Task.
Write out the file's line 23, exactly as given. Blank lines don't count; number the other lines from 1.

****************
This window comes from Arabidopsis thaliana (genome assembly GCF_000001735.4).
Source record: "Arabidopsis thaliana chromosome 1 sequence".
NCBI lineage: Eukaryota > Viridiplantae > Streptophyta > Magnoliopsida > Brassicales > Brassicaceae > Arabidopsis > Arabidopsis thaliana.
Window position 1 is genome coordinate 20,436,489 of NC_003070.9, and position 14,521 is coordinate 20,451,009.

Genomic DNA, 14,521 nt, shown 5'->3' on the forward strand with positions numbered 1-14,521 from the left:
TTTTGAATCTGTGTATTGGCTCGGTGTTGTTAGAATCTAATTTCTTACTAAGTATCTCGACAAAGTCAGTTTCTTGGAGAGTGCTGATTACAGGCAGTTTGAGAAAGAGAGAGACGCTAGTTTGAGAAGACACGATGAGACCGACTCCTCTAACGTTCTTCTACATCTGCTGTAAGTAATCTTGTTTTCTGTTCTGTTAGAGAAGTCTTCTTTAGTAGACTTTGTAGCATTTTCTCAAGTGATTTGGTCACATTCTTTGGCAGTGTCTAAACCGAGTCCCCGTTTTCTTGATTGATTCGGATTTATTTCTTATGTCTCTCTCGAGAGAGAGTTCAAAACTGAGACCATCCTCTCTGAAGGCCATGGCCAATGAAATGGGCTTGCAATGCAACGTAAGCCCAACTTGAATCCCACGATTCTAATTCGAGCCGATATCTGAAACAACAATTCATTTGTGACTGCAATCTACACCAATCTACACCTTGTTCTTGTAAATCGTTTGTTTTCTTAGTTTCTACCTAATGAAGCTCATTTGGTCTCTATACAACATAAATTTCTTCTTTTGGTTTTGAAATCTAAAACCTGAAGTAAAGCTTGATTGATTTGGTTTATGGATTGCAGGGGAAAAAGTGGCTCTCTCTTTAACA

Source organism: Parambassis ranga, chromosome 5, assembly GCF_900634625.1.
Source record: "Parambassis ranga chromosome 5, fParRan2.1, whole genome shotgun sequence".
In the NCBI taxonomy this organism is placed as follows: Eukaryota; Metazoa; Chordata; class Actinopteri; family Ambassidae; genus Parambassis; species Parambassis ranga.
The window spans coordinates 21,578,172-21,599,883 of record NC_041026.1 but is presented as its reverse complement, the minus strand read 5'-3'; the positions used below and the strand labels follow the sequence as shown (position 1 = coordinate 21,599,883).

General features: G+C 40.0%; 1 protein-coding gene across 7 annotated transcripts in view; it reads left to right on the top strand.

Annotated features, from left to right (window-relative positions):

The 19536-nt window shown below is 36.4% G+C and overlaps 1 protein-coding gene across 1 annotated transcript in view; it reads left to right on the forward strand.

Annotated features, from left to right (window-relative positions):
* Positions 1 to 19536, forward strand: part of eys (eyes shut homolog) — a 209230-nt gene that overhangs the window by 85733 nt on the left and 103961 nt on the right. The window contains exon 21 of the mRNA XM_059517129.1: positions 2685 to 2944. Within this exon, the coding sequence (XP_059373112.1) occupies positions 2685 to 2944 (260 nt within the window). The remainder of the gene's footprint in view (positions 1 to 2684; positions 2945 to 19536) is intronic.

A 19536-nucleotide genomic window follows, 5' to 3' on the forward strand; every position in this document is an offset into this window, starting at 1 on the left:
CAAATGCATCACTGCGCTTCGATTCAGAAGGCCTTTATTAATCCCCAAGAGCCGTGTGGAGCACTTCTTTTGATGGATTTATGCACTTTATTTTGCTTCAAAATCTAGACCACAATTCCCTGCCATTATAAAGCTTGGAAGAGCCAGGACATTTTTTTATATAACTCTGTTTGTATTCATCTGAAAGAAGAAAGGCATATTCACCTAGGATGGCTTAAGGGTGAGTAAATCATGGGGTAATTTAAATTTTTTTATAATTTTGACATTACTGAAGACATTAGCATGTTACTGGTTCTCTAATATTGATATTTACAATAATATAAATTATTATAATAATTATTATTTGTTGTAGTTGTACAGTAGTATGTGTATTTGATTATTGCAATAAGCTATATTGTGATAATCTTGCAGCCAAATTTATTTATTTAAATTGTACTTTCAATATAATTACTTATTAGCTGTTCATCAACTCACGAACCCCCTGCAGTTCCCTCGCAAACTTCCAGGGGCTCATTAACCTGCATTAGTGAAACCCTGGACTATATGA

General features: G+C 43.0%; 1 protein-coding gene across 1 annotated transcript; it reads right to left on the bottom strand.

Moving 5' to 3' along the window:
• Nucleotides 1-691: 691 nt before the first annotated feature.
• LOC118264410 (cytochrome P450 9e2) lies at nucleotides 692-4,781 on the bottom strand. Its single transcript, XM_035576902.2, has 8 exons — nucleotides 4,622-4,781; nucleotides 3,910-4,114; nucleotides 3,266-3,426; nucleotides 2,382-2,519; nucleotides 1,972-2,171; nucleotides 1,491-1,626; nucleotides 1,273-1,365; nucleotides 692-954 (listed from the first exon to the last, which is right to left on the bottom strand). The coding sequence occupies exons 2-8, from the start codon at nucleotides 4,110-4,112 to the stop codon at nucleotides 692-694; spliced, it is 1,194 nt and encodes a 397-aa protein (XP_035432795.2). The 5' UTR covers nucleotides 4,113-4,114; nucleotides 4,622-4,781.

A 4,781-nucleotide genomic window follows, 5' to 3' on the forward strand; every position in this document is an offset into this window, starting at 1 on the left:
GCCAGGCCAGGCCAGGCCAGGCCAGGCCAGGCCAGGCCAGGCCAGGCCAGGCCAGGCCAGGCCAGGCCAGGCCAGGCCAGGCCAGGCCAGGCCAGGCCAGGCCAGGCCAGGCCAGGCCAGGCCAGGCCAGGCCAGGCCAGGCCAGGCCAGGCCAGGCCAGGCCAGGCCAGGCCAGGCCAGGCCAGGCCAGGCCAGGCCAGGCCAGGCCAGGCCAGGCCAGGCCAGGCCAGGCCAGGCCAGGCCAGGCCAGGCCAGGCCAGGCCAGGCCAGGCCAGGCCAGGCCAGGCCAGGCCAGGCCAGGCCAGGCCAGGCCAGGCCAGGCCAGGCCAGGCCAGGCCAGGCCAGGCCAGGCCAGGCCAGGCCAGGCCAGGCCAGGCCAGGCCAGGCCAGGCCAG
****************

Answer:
GCCAGGCCAGGCCAGGCCAGGCCAGGCCAGGCCAGGCCAGGCCAGGCCAGGCCAGGCCAGGCCAGGCCAGGCCAGGCCAGGCCAGGCCAGGCCAGGCCAGGCCAGGCCAGGCCAGGCCAGGCCAGGCCAGGCCAGGCCAGGCCAGGCCAGGCCAGGCCAGGCCAGGCCAGGCCAGGCCAGGCCAGGCCAGGCCAGGCCAGGCCAGGCCAGGCCAGGCCAGGCCAGGCCAGGCCAGGCCAGGCCAGGCCAGGCCAGGCCAGGCCAGGCCAGGCCAGGCCAGGCCAGGCCAGGCCAGGCCAGGCCAGGCCAGGCCAGGCCAGGCCAGGCCAGGCCAGGCCAGGCCAGGCCAGGCCAGGCCAGGCCAGGCCAGGCCAGGCCAGGCCAGGCCAGGCCAG